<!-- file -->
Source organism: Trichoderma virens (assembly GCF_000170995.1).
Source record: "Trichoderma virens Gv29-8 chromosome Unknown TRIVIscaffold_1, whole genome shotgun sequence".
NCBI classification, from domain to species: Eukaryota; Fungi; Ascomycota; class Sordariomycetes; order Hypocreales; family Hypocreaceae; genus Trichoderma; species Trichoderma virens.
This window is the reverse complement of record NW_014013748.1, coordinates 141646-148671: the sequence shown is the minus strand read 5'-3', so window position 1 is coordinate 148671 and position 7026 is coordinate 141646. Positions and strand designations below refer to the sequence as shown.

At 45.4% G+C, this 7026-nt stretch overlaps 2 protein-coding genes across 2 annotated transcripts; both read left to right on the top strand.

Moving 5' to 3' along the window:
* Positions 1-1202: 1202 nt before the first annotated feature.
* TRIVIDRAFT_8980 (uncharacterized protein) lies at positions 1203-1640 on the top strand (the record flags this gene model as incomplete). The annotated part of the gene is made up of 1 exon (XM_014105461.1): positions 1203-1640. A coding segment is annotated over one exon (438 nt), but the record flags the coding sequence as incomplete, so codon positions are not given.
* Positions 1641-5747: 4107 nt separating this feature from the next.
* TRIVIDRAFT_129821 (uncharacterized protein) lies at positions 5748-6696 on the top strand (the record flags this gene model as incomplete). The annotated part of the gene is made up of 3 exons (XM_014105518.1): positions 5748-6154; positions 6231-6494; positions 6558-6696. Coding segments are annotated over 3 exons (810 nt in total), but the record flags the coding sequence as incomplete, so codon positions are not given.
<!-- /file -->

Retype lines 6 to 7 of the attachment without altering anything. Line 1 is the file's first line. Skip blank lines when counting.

Moving 5' to 3' along the window:
* Positions 1-1202: 1202 nt before the first annotated feature.